Christmas Comes But Once a Year (And It's Tomorrow. Finally.)

on December 23, 2009 by Steve Simels
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alastair sim scrooge.jpgOkay, we mentioned this last year at this time, but it behooves repeating: Although there have been seemingly innumerable films based on Charles Dickens' holiday evergreen A Christmas Carol, we are pleased to report that the best of them is still available on a truly spectacular restored double disc DVD.

We refer, of course, to the 1951 British-made version starring Alastair Sim, which has been spruced up to a fare-the-well (from the original film elements) by VCI Entertainment.

The Sim version, a/k/a Scrooge, is extremely well mounted, with black-and-white cinematography that looks like a Doré engraving in this new restoration. It also benefits, immensely, from a screenplay (by Wizard of Oz co-writer Noel Langley) that gets just the right balance between spooky and sentimental, and a rather amazing supporting cast, including Avengers star Patrick MacNee as the young Jacob Marley, Hammer rep comparny vets Miles Malleson and Francis De Wolff, and the spectacularly epicene Ernest Thesiger (the other mad doctor in Bride of Frankenstein). But the real reason this is the definitive Carol is Sim himself; his Scooge is probably the most tightly wound portrayal ever, and as a result his post-Ghosts conversion is quite screamingly funny -- you've never seen anybody take such eccentric delight in feeling good about himself. VCI's package has the original B&W film, restored, in both full screen and 16X9 enhanced versions; disc two has a more than serviceable colorized version, plus a good looking print of the lesser known but historically interesting 1935 adaptation starring Seymour Hicks. There's also lots of bonus features, including interviews with one of the films exec producers and the original trailer; Patrick MacNee himself provides a video intro to the colorized version. In short, this is one to get on every level -- you can, and should, order it here.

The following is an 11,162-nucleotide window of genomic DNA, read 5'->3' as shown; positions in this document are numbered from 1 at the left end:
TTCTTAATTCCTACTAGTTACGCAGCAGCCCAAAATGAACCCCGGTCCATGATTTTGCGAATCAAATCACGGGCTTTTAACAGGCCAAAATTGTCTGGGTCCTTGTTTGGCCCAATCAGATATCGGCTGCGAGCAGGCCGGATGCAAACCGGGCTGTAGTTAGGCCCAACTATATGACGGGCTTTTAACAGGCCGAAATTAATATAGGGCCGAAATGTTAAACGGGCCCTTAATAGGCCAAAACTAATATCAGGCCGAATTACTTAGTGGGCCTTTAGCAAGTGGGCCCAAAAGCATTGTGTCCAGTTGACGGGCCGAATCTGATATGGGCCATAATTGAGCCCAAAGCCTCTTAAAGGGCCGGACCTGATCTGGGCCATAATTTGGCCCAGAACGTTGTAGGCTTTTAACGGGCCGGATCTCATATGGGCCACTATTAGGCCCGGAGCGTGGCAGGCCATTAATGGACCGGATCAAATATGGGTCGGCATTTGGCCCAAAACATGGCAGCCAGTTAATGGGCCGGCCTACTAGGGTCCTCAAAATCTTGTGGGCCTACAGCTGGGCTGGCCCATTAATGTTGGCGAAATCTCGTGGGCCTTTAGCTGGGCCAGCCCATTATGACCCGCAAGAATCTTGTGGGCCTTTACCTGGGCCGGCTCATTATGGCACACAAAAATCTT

That said, I would be remiss if I didn't also give a tip of the Simels chapeau to my second favorite version of A Christmas Carol, which I'd frankly forgotten about until stumbling across it on the web recently. I refer, of course, the 1956 Alcoa Hour production The Stingiest Man in Town. A musical version, natch, broadcast on live TV as was the custom in those days, and starring the redoubtable Basil Rathbone as a singing (in the Rex Harrison sense of the word) Scrooge.

 

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TSMIT is actually better known from the Rankin/Bass animated remake from 1978, with Walter Matthau voicing a not completely believable Brit version of the title character...

 

stingiest toon.jpg

 

..but IMHO the original is still the greatest. Have a listen to Rathbone and perhaps his signature number from the show -- "Humbug!"

 

stingest man in town, the (LP) - A.JPG

 

A pretty cute song, I think, and the whole score is surprisingly strong. Equally surprising, the soundtrack -- I actually owned a copy of the above LP as a kid (hey, I was a geek) -- is out on CD and can be ordered here.

No video document of the Alcoa Hour broadcast seems to be available anywhere that I can find, but the Rankin/Bass cartoon can be had on a two-disc set from Warner Home Video (along with some other animated holiday faves including the original How the Grinch Stole Christmas). You can also watch pretty much the whole thing on YouTube if you click on the link here.

Have a Happy, everybody!

 

Tags: Charles Dickens, A Christmas Carol, Alastair Sim, Scrooge, Patrick MacNee, Miles Malleson, Francis De Wolff, Bride of Frankenstein, Basil Rathbone
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